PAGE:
Animals, divinely sentient beings, have long been cast as the magical companions to our journey on this earth. As our equals, animals have, throughout many ancient cultures and spiritual practices been our guides- there to gift us lessons and secrets of the universe if only we chose to listen. For some cultures, they nourish us, but not without deep respect and fierce reverence of their bodies and their essence. But somewhere along our collective path, as man grew more human centric, this connection to these sentient beings altered and increasingly, man has sought to conquer and consume. Julia deVille is a jeweller and taxidermist creating contemporary, neo-Victorian, memento mori from the bodies left behind of these sentient beings. In doing so, she challenges the commonly held, current human centric belief that earth, nature and the animals that inhabit it are lesser than us and are to be conquered and simply consumed.
The beautifully crafted works of Julia deVille posit that we are not here to conquer but we are here to listen, to learn and to grow- from one threshold to the next.
Sophie Gannon Gallery in Melbourne is currently showing a 10-year retrospective of Julia’s work through the 12th of October. The show presents a collection of some of her most celebrated works and is said to be her last planned showing of her works in Australia for the foreseeable future!
Julia deVille speaks about her practice and all things life and death
As a child, you speak of being fascinated by death- as your own life was still unfolding, why do you believe you were so fascinated with the end?
I have no idea to be honest. I feel like death was an ingrained part of me because my fascination came long before I encountered the death of a family member or pet. I don’t even know how I learned about death at such a young age – I can only assume my parents, who were very open about such topics, had explained death to me before the age of three (when I became verbally active on the subject).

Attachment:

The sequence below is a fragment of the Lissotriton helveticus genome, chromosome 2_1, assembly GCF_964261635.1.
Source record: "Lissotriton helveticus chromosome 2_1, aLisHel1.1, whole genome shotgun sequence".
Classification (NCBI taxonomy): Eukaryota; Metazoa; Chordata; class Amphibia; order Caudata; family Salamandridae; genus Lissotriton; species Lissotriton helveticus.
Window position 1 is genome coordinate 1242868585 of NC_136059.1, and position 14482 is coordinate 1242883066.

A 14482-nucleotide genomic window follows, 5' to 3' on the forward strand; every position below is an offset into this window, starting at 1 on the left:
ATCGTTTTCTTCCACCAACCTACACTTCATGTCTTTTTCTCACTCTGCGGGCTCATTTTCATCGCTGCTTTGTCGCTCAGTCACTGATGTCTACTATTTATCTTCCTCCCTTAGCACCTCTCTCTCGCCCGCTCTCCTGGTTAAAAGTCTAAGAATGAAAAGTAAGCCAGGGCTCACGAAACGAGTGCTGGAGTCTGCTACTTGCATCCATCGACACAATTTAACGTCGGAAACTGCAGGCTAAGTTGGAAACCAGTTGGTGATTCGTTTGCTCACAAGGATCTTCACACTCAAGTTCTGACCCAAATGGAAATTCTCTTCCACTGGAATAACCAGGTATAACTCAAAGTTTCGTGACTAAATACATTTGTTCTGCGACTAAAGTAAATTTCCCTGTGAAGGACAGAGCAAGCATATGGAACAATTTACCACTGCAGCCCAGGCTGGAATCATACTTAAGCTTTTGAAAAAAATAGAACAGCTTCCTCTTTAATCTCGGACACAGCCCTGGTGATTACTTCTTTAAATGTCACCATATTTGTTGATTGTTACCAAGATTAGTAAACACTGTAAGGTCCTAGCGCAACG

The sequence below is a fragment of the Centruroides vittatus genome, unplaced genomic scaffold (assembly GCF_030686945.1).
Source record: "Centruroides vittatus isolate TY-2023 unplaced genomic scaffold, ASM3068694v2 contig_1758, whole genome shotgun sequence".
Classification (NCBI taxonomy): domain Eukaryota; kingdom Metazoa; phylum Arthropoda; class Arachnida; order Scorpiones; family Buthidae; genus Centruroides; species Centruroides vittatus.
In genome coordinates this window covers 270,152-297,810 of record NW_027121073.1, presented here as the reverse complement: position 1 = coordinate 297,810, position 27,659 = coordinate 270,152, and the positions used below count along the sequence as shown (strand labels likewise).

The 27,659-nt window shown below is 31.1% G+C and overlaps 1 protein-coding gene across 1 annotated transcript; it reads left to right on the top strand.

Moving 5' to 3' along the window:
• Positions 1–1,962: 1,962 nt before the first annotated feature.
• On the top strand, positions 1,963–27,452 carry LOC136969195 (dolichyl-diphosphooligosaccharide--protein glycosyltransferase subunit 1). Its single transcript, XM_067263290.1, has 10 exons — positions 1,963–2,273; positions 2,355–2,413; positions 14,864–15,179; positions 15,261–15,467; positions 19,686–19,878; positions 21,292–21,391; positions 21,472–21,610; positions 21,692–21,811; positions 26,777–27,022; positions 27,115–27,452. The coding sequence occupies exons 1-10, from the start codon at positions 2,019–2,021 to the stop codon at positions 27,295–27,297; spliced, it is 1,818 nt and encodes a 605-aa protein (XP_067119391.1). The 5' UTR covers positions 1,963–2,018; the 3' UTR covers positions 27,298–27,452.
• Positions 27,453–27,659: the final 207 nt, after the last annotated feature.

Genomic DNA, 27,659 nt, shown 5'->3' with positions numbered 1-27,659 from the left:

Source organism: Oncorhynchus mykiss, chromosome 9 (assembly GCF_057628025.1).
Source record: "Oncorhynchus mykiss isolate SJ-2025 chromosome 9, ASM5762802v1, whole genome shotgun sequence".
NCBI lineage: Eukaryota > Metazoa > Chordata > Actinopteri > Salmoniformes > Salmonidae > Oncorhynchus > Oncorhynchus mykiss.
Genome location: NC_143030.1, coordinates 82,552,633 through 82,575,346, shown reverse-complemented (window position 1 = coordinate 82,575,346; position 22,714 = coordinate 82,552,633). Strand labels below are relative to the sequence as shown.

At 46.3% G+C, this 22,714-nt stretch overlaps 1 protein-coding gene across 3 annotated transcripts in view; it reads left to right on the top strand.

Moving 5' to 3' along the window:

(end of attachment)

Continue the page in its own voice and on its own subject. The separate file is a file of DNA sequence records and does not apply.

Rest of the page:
I’ve noticed you often use in your work and reference the latin term Disce Mori – Learn to Die : While we are learning to live, what does it mean to you to learn to die? How do these words intertwine with your work?
I consider Disce Mori to be synonymous with Carpe Diem. I believe to fully appreciate life, we must first accept or even celebrate death… one can’t exist without the other.
In a previous interview, you speak about being a 16 your old girl wanting to learn about taxidermy and not being taken seriously- how did you come to find your mentor in the craft of taxidermy?
I used to frequent a shop called Wunderkammer, purveyors of medical antiques and other such wonderful curios. The owners, Heather and Egor, put me in touch with a friend’s father who was a retired taxidermist. He generously offered to teach me and that was the start of it all…
Often mentors gift us seeds of knowledge that transcend the skills they teach us. What knowings were you gifted from your mentor that has informed your arts practice?
My biggest lessons from Rudi were more life lessons than things to do with my art practice (of course he was an influence in the technical elements of my practice too). He showed me men could be kind and faithful, during a time in my life where I was questioning this. He is a joyful human and finds a way to make the mundane, fun and kooky – his lightness of spirit is something I greatly admire but have not yet mastered. He truly is one of the most influential people in my life and simply writing about him now acts as a Memento Mori/Carpe Diem for me.